Brahminy Kites at Tallebudgera

4 Mar 2012 4:57 PMSusan Guthrie
Brahminy Kites at Tallebudgera

I first encountered the beautiful brahminy while walking around the ocean view track at Burleigh National Park around five years ago. One glimpse of their striking chestnut body, white head and chest with black wing tips had me wanting more.

 

Over time I continued to see them gliding down the creek and around the headland taking advantage of the updrafts and circling over the headland for a while before returning down the creek again.

 

Sometimes they would land in the Hoop Pines near the lower lookout for a while and take off in the sea breezes. It was there that I found them in May last year after walking around the headland track from Tallebudgera Creek. After watching the pair for some time and taking a few shots, I was just starting back when a third kite came around the headland.  The pair lifted out of their pine and the three of them circled the cove.

 

 

I pointed them out to a bloke walking the other way (Jason Muir) who stopped and chatted for a while. It turned out that Jason was a local film maker and we decided to make a short video of the kites. I spent the next five weekends scouring the mangroves and floodplains along the creek and finally found them finishing (or refurbishing) a nest close by to an old osprey nest.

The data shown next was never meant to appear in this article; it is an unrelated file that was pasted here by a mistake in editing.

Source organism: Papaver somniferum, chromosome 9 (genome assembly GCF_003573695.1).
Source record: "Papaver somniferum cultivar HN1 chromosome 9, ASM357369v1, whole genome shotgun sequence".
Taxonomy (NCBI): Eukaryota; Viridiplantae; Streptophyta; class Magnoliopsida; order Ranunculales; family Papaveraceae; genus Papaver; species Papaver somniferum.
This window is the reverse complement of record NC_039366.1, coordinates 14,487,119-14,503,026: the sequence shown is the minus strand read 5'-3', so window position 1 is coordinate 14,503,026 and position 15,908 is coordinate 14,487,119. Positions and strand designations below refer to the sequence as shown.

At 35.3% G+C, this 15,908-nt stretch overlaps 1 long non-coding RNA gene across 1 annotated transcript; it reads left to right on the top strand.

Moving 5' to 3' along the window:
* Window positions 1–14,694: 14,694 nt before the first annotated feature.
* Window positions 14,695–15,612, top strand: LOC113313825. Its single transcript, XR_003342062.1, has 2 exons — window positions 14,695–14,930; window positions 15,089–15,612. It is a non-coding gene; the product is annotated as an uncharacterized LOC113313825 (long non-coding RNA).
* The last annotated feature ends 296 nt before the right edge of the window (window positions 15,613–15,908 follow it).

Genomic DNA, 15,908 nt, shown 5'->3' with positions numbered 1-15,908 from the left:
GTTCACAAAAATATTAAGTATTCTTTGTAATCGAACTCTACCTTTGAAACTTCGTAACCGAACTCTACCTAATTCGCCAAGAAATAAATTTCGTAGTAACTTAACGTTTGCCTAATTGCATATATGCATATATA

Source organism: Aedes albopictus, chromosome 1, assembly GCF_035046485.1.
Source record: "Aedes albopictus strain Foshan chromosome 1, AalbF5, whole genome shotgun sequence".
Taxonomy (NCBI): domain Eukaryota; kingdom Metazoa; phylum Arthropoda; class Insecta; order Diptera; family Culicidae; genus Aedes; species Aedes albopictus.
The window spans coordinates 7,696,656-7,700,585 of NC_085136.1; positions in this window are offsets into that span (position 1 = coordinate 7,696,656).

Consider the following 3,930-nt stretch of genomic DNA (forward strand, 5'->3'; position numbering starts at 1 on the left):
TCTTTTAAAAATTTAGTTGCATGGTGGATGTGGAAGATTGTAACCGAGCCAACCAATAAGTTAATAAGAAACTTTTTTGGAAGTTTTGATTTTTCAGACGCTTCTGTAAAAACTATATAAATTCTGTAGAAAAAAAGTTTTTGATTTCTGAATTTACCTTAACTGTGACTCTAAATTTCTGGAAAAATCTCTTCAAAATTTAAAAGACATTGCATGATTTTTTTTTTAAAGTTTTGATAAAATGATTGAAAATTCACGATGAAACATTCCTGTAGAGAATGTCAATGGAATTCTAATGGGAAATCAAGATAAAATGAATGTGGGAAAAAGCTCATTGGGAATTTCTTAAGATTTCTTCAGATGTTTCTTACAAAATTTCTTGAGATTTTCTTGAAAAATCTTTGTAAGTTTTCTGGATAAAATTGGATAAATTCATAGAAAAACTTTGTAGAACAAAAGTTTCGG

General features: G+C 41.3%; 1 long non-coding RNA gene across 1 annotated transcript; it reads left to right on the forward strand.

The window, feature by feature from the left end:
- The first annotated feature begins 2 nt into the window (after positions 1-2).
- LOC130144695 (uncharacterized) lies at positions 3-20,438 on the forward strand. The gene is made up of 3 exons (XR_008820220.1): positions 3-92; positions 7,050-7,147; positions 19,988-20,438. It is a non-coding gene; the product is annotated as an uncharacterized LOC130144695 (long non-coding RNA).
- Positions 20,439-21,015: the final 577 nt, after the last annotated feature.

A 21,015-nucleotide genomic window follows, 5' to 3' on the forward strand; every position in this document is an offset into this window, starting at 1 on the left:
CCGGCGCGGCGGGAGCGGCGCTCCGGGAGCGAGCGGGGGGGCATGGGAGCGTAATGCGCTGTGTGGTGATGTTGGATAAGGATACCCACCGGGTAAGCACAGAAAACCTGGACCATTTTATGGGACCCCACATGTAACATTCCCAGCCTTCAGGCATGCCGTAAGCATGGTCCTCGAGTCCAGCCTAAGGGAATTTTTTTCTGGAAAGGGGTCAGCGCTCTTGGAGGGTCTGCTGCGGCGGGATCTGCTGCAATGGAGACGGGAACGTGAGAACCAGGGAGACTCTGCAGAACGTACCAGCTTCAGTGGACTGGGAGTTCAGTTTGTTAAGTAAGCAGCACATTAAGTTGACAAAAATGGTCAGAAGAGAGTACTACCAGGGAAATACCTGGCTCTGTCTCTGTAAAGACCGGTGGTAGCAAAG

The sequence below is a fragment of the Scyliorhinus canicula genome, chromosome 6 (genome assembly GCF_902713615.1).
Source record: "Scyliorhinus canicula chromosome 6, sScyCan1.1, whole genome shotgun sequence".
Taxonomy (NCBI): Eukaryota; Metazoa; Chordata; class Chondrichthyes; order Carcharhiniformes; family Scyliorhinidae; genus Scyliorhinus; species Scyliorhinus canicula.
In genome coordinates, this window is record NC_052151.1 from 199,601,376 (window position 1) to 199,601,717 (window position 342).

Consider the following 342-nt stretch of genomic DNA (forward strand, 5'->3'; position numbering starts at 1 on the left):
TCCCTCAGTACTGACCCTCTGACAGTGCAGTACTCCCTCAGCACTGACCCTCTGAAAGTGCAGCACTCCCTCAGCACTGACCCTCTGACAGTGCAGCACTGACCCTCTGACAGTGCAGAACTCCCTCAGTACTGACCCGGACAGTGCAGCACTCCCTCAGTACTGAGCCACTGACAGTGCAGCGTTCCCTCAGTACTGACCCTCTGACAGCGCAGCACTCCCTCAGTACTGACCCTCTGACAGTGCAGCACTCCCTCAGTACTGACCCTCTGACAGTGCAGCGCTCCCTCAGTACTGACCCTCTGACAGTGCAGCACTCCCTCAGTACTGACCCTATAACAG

Jason and I captured footage over two days from the other side of the creek and I was fortunate enough to watch them mating several times. Although the whole act takes around 10-15 Seconds, I managed to capture some of it on two occasions.

 

 

While filming, four crows began ganging up on the female kite, but they suddenly flew away.  Just as I turned the camera off, the male kite swooped in landing straight on the female. I could have kicked myself.

 

Within two weeks of filming, the crows, natural enemies of the kites, had chased the kites out of the nest so they tried to build another near Fleay’s car park further up the creek.  Unfortunately it was too late in the season and no new offspring were born. The crows didn’t have a complete win as a pair of ibises soon moved into the nest.

 

There are several pairs of kites over the border at Fingal and Pottsville and I have seen others flying over the golf course at Mudgeeraba several times and also at the mangroves near Helensvale.

 

Watch our new video of the wonderful Brahminy Kites at Tallebudgera Creek

 

 

 

 

Or join one of Geo-Nature’s guided walks for a fascinating and informative introduction to the Gold Coast and surrounds.
 

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